Mizuta Masahide’s famous “storehouse” haiku first came to me when a friend sent a beautiful broadside of it some twenty years ago. Her brother had just taken his own life, and her grief was bottomless. In time, she found that working with a traditional printer who still pursued publishing on an old letterpress offered some purpose while she mourned. One result of her work was the broadside, black letters and a gilded crescent moon on deep blue, handmade paper.
Over the decades I shied away from ever quoting the haiku, feeling the great loss my friend had suffered. It gave her more right to the metaphor. She’d lost something fundamental—a change she would grapple with always.
Masahide’s haiku has seen many translations. Some are shared on blogs and webpages as “Chinese proverbs.” Readers of the Japanese haiku master Bashō, on the other hand, may know the verse as one by his student Masahide. Bashō applauded the poem, written when Masahide did lose his barn or storehouse to fire. From that devastation, it’s said,Bashō’s student learned a great lesson in the transitory nature of things.
Today I’m remembering the haiku: the ownership, the burning, the loss, the clarity that follows—all return to me as I study anger. Like a barn, anger is a thing with an owner. It’s a fundamental part of life, like fire and loss. It’s something I want to see more clearly.
In Anger: Wisdom for Cooling the Flames, Thich Nhat Hanh writes that we own our anger. Because it’s ours, we have the right and responsibility to care for it as such. It’s like a little baby—our own baby—something to be held close. It’s an entity to be understood. It’s not to be denied or put away from ourselves or used to punish others. It’s something to pay attention to and learn from and guide us through the years.
Anger’s an important motivator for any writer to work with, too, making it all the more worthy of attention. Owning my anger, like owning a barn or raising a child, means being willing to nurture and steward and be there for it. It means knowing what triggers strong reaction and, from that, learning to respond. Owning it means coping with all there is to do for it and with it, even when we’re exhausted or grieving or pushed to the limit.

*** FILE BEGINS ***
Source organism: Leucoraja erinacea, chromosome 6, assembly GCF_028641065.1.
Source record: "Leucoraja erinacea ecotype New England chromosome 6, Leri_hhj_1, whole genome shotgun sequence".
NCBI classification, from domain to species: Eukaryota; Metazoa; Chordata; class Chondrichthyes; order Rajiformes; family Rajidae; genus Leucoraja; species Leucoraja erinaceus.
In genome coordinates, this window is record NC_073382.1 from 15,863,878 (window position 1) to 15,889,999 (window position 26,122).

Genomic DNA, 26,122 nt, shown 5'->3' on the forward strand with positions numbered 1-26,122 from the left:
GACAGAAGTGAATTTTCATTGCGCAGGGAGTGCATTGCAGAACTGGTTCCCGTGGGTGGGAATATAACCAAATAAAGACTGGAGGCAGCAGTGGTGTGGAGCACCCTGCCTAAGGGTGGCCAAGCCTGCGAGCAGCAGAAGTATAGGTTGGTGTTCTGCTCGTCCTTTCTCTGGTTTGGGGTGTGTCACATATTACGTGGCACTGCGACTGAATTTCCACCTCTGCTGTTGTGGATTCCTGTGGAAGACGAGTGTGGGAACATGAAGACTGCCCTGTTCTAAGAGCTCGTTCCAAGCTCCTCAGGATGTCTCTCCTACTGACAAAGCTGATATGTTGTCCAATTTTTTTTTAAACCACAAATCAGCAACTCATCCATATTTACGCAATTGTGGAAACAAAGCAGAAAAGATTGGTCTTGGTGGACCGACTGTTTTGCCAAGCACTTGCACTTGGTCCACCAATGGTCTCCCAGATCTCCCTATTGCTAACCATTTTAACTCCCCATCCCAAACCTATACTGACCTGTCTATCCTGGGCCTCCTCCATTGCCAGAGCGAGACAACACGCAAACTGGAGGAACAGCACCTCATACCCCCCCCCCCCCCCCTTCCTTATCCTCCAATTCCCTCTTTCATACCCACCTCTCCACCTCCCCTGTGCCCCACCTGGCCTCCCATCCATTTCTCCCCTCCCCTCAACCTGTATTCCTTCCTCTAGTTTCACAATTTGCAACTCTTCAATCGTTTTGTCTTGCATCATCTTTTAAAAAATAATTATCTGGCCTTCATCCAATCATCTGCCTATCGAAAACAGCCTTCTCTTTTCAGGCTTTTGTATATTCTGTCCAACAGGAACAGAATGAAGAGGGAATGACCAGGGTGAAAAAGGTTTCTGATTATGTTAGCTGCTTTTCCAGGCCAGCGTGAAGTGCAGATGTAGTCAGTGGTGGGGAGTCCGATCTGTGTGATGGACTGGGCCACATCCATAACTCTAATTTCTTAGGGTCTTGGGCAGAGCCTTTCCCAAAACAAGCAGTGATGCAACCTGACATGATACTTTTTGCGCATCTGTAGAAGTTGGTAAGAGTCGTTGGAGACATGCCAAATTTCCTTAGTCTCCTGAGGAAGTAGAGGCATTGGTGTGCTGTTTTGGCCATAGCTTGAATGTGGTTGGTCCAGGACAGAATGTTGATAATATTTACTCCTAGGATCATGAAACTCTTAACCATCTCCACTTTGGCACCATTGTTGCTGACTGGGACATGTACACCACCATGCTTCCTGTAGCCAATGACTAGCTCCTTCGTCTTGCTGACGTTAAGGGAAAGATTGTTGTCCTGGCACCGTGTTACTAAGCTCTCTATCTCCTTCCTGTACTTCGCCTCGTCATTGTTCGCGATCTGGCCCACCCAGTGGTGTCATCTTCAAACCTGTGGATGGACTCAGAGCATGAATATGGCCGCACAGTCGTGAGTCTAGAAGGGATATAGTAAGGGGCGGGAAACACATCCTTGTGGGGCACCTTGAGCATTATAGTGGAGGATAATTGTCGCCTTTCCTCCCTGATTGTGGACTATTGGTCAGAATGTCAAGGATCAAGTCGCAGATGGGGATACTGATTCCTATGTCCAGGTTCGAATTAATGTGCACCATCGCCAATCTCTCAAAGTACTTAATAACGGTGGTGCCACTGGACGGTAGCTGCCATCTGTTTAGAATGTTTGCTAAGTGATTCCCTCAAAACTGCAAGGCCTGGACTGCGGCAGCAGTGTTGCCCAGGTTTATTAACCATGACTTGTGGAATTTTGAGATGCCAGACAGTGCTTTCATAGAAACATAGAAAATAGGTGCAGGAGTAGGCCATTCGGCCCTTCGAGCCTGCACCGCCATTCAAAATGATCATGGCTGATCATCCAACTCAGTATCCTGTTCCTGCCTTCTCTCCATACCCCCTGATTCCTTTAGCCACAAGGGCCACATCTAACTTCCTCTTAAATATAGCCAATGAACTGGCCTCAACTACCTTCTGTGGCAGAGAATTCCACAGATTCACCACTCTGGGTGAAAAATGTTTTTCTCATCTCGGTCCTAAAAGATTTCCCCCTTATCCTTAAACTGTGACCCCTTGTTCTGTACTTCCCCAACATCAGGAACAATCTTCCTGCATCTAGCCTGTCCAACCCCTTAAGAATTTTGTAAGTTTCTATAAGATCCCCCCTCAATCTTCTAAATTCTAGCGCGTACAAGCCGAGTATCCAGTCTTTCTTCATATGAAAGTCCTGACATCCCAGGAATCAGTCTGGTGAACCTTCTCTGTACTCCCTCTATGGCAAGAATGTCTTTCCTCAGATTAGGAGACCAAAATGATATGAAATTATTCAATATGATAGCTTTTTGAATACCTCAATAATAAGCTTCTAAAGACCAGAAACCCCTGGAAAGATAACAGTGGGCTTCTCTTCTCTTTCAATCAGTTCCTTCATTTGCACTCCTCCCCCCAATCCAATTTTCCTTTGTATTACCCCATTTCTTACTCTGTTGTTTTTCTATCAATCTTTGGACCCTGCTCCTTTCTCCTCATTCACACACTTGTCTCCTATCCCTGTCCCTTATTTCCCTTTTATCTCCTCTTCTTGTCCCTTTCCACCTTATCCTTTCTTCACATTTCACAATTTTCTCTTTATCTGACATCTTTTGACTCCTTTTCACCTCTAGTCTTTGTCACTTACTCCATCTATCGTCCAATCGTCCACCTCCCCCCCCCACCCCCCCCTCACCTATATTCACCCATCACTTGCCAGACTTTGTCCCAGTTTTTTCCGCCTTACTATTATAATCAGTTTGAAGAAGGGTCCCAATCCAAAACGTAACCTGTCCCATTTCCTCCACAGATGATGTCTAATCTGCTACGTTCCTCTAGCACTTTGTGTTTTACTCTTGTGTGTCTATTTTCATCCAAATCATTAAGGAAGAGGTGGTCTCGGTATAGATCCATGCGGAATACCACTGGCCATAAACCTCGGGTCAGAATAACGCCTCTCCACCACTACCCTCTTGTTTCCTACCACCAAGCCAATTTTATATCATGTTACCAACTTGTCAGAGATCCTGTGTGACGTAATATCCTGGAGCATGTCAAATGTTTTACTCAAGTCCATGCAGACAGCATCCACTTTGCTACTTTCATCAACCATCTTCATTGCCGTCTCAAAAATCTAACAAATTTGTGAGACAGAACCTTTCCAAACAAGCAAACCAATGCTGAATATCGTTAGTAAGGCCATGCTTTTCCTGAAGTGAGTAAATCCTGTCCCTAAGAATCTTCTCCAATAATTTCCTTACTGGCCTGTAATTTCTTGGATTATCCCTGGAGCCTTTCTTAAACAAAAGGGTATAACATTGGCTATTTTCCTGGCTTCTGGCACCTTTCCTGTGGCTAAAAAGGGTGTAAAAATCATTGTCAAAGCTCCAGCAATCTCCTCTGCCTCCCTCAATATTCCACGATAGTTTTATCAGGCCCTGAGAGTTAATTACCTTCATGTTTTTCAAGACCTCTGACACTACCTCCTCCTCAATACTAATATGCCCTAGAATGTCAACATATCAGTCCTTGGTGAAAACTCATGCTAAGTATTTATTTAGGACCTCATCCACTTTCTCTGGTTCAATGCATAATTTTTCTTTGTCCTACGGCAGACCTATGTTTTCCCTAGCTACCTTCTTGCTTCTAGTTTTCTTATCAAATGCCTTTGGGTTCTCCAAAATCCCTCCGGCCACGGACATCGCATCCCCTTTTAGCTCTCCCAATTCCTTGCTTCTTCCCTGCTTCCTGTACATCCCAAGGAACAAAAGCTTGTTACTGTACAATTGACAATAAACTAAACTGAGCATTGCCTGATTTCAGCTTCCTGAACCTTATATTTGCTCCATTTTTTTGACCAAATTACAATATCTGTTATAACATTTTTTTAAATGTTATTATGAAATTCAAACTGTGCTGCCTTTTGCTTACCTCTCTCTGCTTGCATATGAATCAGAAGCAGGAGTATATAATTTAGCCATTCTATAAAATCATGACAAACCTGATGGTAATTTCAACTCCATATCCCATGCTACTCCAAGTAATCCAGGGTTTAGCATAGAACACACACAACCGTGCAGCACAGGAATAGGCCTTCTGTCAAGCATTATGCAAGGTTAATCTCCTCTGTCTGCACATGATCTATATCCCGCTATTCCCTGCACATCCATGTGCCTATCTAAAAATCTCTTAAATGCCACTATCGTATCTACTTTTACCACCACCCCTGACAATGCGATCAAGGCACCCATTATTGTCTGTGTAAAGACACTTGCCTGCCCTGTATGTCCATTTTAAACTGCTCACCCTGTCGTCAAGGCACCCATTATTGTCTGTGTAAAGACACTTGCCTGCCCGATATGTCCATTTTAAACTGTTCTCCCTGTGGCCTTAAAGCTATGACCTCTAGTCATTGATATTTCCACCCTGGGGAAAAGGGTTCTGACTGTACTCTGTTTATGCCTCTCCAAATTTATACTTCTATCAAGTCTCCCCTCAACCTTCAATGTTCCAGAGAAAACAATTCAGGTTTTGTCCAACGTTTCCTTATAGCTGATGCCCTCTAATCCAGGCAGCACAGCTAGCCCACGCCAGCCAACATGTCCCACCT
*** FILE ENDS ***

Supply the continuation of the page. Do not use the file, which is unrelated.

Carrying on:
For a writer, understanding anger—either in charting the path of a fictitious character or in capturing her long, simmering heat over some past or current wrong—is both engaging and instructive. Knowing what triggers her, what she avoids, what she tackles—all these are important keys to a story.
So we learn from our own anger and that of our characters.
It’s been said that writing practice helps us cope with life. We unravel the truth of some past event by translating it for the page. We understand that no one emotion is everything about the character—or ourselves—but each one is important. And either the emotion we write rings false coming from an author who hasn’t learned, or the emotion is true and resonant and real. Like a child. Like coping with a great loss.
Find my new book of essays, The Oasis This Time: Living and Dying with Water in the West (due out from Torrey House Press in March 2019), available for presale at Indie Bound, Barnes & Noble, and Amazon.